When R&B artist Aretha Franklin first sang Respect back in the late 60’s it became her signature song. Not to mention it became an anthem world wide for the changes in how society viewed women and their place in the world. Even now close to 50 years later the words of that historic song resonate. Surprisingly, some of you might not realize said song was written and originally recorded by Otis Redding in 1965. That did not stop Franklin from turning what was a melodramatic plea from a man to his woman to give him his due respect to a step in the right direction for the feminist movement.
Having been raised during the 70’s and 80’s I saw changes in how the world viewed women. My mother Goddess rest her soul though never quite escaped from the mentality in which she had been raised. A stay at home mother of three children of which I am the oldest (and the only female) and the sole caregiver for my father (who retired at 40 due to mental illness) she sent out mixed signals my entire childhood. One moment she would be telling me to never rely on a man and the next she was insisting I needed to get married and start popping the babies out. As a matter of fact I still remember the sex talk if you could call it that. And I quote…
Sex is something a married man and woman do to make babies. It’s not meant to be fun.
Yeah, not really what a sex talk is supposed to be. I get talking about sex with your kids can be awkward, but…well I have no words for that poor excuse. Oh, yes and then there was the sex=love thing. That part fucked my brain up until I was close to 30 if I’m honest. You’d think a mother would want to be as straight forward and honest with their only daughter as possible. In my life that was as far from the case as possible. I had no other close female roll models in my life so I spent most of my childhood years simply trying to sort the truth from the bullshit my mom felt the need to spoon feed me.
I was an early bloomer that might be why she dropped the ball (my period started when I was 10 if you believe that). Then again. Maybe she was just freaking out like a lot of parents do about the entire sex thing. There is one thing I know for sure though. There was no respect in our relationship.
My mother was as stubborn as a mule and her ideas where somewhere between biblical and cracktastic. Had I not known better I would have thought my mom was on crack, but I was a smart kid. It drove my mother nuts that I never stopped asking questions about the messy crap she continued to toss in my direction. At numerous points I heard everything from the infamous Because I said so to You know what curiosity did to the cat.
I was a shy quiet kid, an outcast from the other children, in part because my mother had us all (especially me) on a tight leash. We were not allowed to do an extracurricular activities. If it happened during normal school hours that was fine. If not it was never allowed. She controlled everything in my life. How I dressed, what I ate, and more than once I was told to stop wasting time with the art I loved because that would never happen. Girls weren’t artists. Girls were wives and mothers. What she hoped to accomplish with her actions I have no idea. What she did do was drive a wedge so far between us splinters of it still existed (despite my best efforts as an adult) until she passed from this world almost a decade ago.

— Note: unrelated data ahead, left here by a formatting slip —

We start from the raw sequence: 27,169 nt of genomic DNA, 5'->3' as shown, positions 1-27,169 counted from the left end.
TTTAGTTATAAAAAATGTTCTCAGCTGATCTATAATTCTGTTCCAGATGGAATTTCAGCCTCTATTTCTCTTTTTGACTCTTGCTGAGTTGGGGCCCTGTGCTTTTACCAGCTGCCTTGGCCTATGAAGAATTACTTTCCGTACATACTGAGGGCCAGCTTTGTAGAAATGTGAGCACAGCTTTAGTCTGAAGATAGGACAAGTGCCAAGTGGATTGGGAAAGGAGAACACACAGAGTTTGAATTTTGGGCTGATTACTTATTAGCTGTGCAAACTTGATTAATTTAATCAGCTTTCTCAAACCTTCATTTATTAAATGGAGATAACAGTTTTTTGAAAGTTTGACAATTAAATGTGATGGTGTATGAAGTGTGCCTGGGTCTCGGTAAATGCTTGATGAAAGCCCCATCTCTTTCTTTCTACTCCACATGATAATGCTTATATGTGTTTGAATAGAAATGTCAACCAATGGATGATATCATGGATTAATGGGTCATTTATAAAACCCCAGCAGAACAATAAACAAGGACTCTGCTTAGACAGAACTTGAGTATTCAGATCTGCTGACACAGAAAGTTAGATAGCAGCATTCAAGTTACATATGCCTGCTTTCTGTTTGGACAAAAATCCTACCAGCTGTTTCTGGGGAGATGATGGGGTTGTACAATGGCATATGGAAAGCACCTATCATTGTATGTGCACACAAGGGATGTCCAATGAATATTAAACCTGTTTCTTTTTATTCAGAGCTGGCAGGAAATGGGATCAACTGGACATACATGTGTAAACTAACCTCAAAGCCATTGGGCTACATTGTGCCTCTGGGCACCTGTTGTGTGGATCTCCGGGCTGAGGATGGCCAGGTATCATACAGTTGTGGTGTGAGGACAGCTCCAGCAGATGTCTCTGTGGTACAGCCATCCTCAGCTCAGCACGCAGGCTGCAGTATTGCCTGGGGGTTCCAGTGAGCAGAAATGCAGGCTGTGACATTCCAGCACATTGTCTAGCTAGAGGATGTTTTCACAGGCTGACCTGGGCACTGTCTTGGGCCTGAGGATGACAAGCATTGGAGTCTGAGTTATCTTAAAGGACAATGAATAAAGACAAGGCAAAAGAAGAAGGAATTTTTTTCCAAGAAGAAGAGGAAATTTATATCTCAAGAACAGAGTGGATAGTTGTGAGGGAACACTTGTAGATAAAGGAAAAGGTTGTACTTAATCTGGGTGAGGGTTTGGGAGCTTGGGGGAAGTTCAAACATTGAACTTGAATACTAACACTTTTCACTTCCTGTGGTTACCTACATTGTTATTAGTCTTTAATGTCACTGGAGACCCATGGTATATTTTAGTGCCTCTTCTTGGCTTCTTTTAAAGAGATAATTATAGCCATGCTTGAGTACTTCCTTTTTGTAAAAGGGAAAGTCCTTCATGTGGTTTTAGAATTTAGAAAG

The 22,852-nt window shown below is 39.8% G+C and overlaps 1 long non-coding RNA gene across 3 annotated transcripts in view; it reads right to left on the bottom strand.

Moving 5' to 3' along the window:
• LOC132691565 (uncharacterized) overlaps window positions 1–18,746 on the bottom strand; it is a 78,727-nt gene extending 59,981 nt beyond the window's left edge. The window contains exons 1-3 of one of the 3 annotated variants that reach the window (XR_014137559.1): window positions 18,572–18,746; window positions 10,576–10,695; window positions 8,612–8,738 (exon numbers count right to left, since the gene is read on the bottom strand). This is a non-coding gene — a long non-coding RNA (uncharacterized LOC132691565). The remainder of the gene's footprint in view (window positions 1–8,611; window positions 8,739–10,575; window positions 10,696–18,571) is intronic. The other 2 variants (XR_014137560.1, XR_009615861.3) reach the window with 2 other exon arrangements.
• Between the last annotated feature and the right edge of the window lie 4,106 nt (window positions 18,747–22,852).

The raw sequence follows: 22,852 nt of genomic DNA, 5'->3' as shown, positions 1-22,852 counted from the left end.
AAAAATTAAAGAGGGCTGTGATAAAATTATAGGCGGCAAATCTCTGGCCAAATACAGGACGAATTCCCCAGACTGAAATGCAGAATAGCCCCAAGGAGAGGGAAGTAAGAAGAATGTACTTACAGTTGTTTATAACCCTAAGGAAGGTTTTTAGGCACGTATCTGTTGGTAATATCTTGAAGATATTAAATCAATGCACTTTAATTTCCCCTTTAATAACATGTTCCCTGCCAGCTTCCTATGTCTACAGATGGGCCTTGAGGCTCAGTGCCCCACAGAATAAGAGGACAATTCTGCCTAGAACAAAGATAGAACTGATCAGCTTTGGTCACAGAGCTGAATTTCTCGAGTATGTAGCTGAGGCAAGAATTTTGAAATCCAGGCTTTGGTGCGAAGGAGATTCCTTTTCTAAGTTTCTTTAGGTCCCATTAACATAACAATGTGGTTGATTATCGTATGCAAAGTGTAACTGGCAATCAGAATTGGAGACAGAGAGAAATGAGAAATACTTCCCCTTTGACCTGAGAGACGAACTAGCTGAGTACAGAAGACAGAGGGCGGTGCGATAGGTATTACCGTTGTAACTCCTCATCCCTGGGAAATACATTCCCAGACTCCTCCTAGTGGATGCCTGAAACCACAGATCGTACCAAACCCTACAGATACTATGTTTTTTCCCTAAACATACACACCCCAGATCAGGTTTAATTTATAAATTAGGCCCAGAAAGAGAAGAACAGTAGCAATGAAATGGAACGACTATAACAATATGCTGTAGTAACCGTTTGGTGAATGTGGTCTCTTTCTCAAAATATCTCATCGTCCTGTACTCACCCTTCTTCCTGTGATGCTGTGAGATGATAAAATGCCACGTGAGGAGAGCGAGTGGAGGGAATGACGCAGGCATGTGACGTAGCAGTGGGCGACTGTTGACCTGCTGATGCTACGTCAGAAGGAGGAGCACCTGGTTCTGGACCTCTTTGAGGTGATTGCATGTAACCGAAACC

What I learned about being a woman I learned from the hallowed halls of middle and high school. I lurked in the shadows, invisible to the other girls, and listened to their conversations. Not the most viable solution, but the only option I had because of that damn wedge. I read as well. Goddess did I read. I was voracious. My teachers were the closest I came to having any type of relationship with an adult. They encouraged me in the things I loved, yet eventually I shut them out as well in my later teen years. I came to know that if I wanted respect I would have to earn it. I also learned no matter what I did, what I might accomplish in this world, it would never be good enough for my mother.
Don’t get me wrong…I loved my mother. It seemed though she didn’t love me. It seemed until the day she died I would always be a singular disappointment because I never married and I chose not to have children. For her I was undeserving of respect simply because I did not follow in her footsteps.
I still struggle everyday with the emotional scars of my childhood. Still struggle to understand why she pushed me away. I do believe she thought she was doing the right thing, but an explanation for that is an entirely different blog all together. I do hope she discovered the error of her ways when she crossed to the other side.
On a positive note though I’ve grown close to and earned the respect of a few choice women over my adult life. Sometimes they might show signs of jealousy, but they also let me know I’m stronger than I ever thought I could be.